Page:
Not picking up the phone when your mum calls is an absolute crime, although she’s allowed to miss your calls without any repercussions. Your friends will hate you for giving your parents their numbers, as they’ll be constantly hounded with “have you heard from James today?” and “is James with you? He isn’t picking up his phone, please tell him to call me”.
Sex before marriage? More like a one way ticket to being disowned
Sex before marriage is the ultimate scandal. Your parents leafed through the freshers pack you were given, and to their horror, pulled out the free condom given to you by your Students’ Union. Straight into the bin it went, because you wouldn’t dare sleep around with anyone.
Little do your parents know that you’ve actually been in the lead on your flat’s shag chart for three months running.
Sleepovers? What are they?
You’ve never been allowed to go to sleepovers, or if you were, it was only if your parents had met the parents of your friends and also had them on speed dial. Your curfew was 10pm, and that meant strictly no sleepovers.
Asking for a sleepover with someone of the opposite sex is genuinely laughable. Boyfriends aren’t allowed upstairs to your room, let alone to stay the night.
Eat it or eat nothing at all
Whenever you meet a picky eater, you can’t help but think of how mollycoddled they must have been growing up. When faced with the choice of eating the tomato or going upstairs hungry and upset, it’s much easier to just keep mum and eat it.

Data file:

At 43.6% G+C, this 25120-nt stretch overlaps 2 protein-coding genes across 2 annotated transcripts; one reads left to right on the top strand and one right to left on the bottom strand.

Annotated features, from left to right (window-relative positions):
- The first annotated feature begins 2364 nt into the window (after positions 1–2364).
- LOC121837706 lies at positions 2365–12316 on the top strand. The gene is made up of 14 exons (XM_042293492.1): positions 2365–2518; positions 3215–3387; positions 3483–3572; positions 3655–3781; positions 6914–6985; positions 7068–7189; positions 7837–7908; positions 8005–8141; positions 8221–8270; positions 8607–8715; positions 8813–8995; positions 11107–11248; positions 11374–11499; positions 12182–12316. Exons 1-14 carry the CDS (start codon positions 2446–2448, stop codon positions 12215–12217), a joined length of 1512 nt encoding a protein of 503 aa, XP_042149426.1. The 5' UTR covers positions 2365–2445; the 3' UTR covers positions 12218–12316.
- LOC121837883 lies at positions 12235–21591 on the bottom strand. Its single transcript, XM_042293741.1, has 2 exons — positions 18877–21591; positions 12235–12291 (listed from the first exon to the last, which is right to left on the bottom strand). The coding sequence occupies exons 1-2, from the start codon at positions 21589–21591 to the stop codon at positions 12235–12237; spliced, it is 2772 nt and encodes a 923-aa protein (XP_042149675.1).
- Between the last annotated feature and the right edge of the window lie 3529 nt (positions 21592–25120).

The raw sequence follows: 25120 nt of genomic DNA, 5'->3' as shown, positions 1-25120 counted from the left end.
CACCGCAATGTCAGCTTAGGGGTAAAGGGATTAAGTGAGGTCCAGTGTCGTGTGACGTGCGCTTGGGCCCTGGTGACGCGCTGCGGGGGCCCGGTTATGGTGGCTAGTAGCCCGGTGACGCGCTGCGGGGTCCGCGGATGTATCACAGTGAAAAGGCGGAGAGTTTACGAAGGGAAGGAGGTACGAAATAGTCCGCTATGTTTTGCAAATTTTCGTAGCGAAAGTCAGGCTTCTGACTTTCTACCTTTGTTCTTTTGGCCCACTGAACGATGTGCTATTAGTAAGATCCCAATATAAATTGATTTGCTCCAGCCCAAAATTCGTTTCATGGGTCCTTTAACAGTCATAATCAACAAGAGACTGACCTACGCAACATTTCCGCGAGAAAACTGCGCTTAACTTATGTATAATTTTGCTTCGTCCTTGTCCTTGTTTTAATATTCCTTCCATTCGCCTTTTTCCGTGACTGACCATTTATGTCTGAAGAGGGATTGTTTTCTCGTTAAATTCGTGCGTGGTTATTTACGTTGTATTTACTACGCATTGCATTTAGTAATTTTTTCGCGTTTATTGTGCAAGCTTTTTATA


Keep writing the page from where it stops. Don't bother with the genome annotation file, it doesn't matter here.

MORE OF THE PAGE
On the plus side, it means you eat a bigger variety of foods and eating out is never an issue for you.
“First year doesn’t count” doesn’t apply to you
Grades are everything, and they’ve been your sole definition of success your whole life. Anything less than an A and you clearly didn’t work hard enough.
Even though your first year doesn’t count, you know that if you come home with anything less than a 2:1, you’re in for a bollocking.
There are only so many times that you can lie to your parents and say you’re at a late night study sesh over at Sam’s when you’re really getting ketty at a house party.
The culture shock when you go home after two months of uni
If you were lucky away to go to university, then it was a time of massive personal growth for you and you developed a whole new identity for yourself whilst there. However, you know that acting the way you do at uni just won’t work, so when the holidays roll around, you have no choice but to go back to being babied all the time.
Being told what to do and when to do it makes you irate, and you can’t stand the lack of freedom at home.
You realise just how vile the people you live with are
Were some people not raised with manners?! Do they live in a barn?!
You learn to appreciate the chores your parents made you do when you see some of the foul cretins you live with and their lack of knowledge on the most basic of tasks.
How do some people not know how to boil an egg?? Why is it always me emptying the bins??
You know that they’re only protective because they love you
As frustrating as they are, you know that your parents love you entirely and only want the best for you. Whilst you may not always agree with them, you know that deep down, you really love them too, and would hate to disappoint them.